Posted by & filed under Cybersecurity, Electronic Surveillance, Ethical Issues.

It started with a tub of protein powder. Omar Abdulaziz ordered one on Amazon in late June and was waiting for it to arrive at his Sherbrooke, Que., apartment. Abdulaziz didn’t think much of it when he received a text message later that day from DHL with a link to a tracking number, stating his package was on its way.

In what has become a scarily effective hacking technique, the text message — and the link it contained — was not what it claimed to be. Abdulaziz believes he clicked the link, which would have let spyware burrow its way into his iPhone. There, it could copy his contacts and messages and even eavesdrop on calls. Its operators would have total control.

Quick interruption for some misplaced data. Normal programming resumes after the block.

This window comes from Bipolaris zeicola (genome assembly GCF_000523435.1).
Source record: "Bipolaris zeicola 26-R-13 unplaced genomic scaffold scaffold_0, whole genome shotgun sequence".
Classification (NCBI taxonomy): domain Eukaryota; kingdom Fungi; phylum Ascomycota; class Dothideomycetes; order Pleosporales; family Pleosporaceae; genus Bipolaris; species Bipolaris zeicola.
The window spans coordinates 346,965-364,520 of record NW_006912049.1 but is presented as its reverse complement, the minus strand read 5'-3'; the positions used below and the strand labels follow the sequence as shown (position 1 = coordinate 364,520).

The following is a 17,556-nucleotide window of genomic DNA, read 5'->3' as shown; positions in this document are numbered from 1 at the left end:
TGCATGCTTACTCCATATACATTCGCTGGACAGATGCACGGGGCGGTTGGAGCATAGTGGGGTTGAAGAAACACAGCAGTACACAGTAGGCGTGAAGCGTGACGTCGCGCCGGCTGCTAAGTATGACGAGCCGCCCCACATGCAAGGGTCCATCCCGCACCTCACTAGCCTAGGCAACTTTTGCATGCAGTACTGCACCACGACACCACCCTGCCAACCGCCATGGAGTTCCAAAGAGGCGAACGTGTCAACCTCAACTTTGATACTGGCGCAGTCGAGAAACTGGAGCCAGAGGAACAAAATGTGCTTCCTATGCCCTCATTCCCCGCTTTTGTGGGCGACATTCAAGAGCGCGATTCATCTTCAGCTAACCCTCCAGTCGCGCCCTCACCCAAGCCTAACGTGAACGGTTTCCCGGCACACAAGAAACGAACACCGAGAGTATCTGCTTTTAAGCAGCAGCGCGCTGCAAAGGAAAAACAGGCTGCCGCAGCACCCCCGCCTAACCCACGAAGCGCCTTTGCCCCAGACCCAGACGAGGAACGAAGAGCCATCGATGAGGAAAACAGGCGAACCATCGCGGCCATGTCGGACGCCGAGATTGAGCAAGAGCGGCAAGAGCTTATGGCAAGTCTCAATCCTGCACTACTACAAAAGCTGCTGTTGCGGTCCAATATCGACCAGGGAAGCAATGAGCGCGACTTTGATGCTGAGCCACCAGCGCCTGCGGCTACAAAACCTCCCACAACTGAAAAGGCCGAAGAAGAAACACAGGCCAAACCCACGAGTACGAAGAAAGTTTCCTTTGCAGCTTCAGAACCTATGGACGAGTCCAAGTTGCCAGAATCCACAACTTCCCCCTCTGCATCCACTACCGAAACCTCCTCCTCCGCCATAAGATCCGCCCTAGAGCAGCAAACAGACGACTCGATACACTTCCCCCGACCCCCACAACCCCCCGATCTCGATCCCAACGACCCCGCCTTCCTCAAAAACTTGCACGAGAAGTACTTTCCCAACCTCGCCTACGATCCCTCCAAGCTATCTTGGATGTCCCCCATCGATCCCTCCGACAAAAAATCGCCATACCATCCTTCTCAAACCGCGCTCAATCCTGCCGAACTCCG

Source: CBC News

Date: October 1st, 2018



1) Imagine you run the technology and information systems of a large (1,000 person) company.  How do you train employees not to click on dangerous texts like the one mentioned in this article?

2) How would you know and check whether or not you have this software already installed on your phone?

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